Weblogs, Inc.

(Redirected from TV Squad)

Weblogs, Inc. was a blog network that published content on a variety of subjects, including tech news, video games, automobiles, and pop culture. At one point, the network had as many as 90 blogs, although the vast majority of its traffic could be attributed to a smaller number of breakout titles, as was typical of most large-scale successful blog networks of the mid-2000s. Popular blogs included Engadget, Autoblog, TUAW, Joystiq, Luxist, Slashfood, Cinematical, TV Squad, Download Squad, Blogging Baby, Gadling, AdJab, and Blogging Stocks.

Weblogs, Inc.
IndustryInternet
FoundedSeptember 2003; 20 years ago (2003-09)
Founders
Defunct2011; 13 years ago (2011)[citation needed]
SuccessorAOL
ProductsBlogs
Parent

Today, Engadget and Autoblog are the only remaining brands from the company, now existing as part of Yahoo! Inc.

History

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The company was founded in September 2003 by Jason Calacanis and Brian Alvey, in the wake of Calacanis's Silicon Alley Reporter magazine, with backing from investor Mark Cuban. By early 2004, Weblogs, Inc. and Gawker Media were establishing the two most notable templates for networked blog empires. Initially, Weblogs, Inc. consisted of a few dozen blogs, all residing as subdomains of weblogsinc.com. The exception was Engadget, a stand-alone site covering new technology in blog format. Engadget was co-founded by Peter Rojas, the former editor of Gizmodo in the Gawker Media network. Eventually a plethora of independent brands were established, including 26 stand-alone sites and over 50 sub-blogs. A few of the company principals also maintained personal blogs on the network, including Mark Cuban.

Weblogs Inc was sold to AOL for a reported $25 million in October 2005.[1][2] The move came as AOL was preparing to become an independent division within Time Warner. Weblogs Inc continued to operate independently from AOL's other content websites for many years, until AOL began phasing out the Weblogs Inc branding in favor of its own, consolidating to a few of the strongest titles, and integrating more closely with its namesake media division, which included AOL News, AOL Autos, AOL Tech, etc.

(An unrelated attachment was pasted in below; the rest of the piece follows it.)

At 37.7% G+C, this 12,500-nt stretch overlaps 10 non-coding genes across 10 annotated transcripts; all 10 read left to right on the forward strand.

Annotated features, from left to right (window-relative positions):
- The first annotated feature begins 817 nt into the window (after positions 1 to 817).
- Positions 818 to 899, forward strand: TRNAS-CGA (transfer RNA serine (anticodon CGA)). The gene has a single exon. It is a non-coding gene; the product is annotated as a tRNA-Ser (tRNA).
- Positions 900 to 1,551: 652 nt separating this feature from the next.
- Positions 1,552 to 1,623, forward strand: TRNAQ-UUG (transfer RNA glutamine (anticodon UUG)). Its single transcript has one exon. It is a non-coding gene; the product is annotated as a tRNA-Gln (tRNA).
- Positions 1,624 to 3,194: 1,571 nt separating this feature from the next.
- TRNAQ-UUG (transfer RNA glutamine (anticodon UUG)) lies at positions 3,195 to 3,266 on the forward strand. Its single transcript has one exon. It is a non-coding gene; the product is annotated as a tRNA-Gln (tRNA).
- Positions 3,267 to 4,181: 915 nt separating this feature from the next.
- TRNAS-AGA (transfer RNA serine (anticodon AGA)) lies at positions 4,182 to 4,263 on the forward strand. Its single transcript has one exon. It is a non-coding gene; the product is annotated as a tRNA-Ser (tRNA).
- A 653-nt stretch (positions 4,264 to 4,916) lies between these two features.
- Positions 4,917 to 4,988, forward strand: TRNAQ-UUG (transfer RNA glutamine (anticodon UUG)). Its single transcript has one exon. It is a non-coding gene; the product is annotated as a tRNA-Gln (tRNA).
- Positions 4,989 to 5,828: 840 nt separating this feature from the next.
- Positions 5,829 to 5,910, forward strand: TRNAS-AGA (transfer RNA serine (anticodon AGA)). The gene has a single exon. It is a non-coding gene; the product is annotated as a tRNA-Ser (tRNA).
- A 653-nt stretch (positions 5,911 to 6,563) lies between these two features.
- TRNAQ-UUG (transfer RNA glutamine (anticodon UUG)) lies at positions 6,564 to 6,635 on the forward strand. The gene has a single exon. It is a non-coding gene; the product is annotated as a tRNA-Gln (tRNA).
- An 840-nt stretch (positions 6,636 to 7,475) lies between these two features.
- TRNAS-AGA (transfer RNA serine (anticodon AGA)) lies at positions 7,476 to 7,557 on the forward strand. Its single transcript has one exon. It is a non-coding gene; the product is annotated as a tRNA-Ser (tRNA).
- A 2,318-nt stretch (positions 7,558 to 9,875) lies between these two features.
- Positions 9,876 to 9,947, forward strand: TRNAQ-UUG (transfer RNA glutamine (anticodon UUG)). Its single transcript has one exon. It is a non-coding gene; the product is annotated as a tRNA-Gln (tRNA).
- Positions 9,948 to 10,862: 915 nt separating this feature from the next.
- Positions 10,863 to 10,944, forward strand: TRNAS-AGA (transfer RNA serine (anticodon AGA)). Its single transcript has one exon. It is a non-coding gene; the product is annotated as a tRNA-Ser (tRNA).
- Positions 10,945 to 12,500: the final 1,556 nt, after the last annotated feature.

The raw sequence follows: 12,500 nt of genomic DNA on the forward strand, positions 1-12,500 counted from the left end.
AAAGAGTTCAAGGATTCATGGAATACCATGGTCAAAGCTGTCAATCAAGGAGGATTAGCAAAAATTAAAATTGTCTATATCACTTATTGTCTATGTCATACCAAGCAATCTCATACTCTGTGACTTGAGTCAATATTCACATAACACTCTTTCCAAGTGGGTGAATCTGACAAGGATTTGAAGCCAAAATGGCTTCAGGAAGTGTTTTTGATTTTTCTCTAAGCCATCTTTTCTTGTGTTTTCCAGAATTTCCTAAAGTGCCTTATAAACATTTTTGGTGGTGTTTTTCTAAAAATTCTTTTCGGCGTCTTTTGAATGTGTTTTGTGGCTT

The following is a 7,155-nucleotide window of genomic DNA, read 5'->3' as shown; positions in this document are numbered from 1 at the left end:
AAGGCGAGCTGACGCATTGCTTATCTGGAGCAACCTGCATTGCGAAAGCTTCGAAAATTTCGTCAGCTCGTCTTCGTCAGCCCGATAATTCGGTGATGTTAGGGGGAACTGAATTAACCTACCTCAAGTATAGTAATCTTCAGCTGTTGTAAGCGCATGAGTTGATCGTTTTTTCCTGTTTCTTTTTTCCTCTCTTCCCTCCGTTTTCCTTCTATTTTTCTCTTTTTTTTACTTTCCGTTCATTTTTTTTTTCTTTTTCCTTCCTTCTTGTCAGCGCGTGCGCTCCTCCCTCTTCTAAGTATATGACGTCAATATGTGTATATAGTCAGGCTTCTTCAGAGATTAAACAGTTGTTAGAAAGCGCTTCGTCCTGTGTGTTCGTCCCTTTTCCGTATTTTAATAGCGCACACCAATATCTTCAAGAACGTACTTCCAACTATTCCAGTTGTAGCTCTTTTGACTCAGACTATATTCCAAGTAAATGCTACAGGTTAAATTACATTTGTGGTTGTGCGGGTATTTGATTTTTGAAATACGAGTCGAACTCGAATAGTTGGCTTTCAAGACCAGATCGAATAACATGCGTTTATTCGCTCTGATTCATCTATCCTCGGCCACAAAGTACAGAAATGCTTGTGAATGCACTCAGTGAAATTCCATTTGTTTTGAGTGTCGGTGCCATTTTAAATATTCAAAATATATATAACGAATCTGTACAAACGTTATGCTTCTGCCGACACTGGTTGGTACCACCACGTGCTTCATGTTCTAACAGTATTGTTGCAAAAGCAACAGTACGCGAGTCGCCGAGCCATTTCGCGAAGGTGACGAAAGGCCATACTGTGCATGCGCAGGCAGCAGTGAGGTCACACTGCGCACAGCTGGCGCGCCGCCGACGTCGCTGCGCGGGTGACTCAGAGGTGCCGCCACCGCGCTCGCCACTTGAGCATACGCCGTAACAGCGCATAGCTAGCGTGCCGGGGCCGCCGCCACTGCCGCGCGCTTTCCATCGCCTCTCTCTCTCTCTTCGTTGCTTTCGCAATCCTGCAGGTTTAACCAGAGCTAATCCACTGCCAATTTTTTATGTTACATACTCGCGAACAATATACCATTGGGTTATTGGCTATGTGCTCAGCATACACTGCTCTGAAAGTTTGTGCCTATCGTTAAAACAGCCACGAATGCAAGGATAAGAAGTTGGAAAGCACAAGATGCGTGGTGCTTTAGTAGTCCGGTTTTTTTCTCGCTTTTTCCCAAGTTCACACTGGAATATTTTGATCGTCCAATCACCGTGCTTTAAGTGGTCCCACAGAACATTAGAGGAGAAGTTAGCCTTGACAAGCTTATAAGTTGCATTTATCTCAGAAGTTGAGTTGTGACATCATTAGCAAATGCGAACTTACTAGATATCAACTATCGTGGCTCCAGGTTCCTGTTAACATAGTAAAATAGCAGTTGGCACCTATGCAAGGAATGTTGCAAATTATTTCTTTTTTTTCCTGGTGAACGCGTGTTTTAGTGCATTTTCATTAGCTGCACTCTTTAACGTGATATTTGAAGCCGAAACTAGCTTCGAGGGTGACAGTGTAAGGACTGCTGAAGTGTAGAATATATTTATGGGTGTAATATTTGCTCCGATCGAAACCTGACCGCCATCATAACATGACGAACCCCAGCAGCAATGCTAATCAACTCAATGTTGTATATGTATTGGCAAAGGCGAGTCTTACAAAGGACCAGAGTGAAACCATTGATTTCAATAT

The emphasis on AOL branding was increased following the spin-off of AOL from Time Warner in 2009. Up until mid-2010, Weblogs, Inc. branding remained subtly alongside AOL's, on titles like Engadget and Autoblog,[3] but in late 2010, the name was dropped and the official website was redirected to AOL.com,[4] approximately coinciding with a major redesign of AOL branded properties.[5] Around the same time, AOL also acquired tech industry blog TechCrunch, at a time when it had less than a dozen remaining blog brands.

Following AOL's $315 million acquisition of The Huffington Post in February 2011, the former Weblogs Inc blogs, along with TechCrunch and many of AOL's other content brands, were reorganized under a new division called the "Huffington Post Media Group."[6][7] Under the arrangement, the Huffington Post editorial team took responsibility for editorial oversight of AOL's other blogs and news sites. Months after the acquisition, AOL further consolidated its total count of content websites to just 20 brands, of which Engadget, Autoblog, Joystiq, and TUAW were the only remaining former Weblogs, Inc. titles.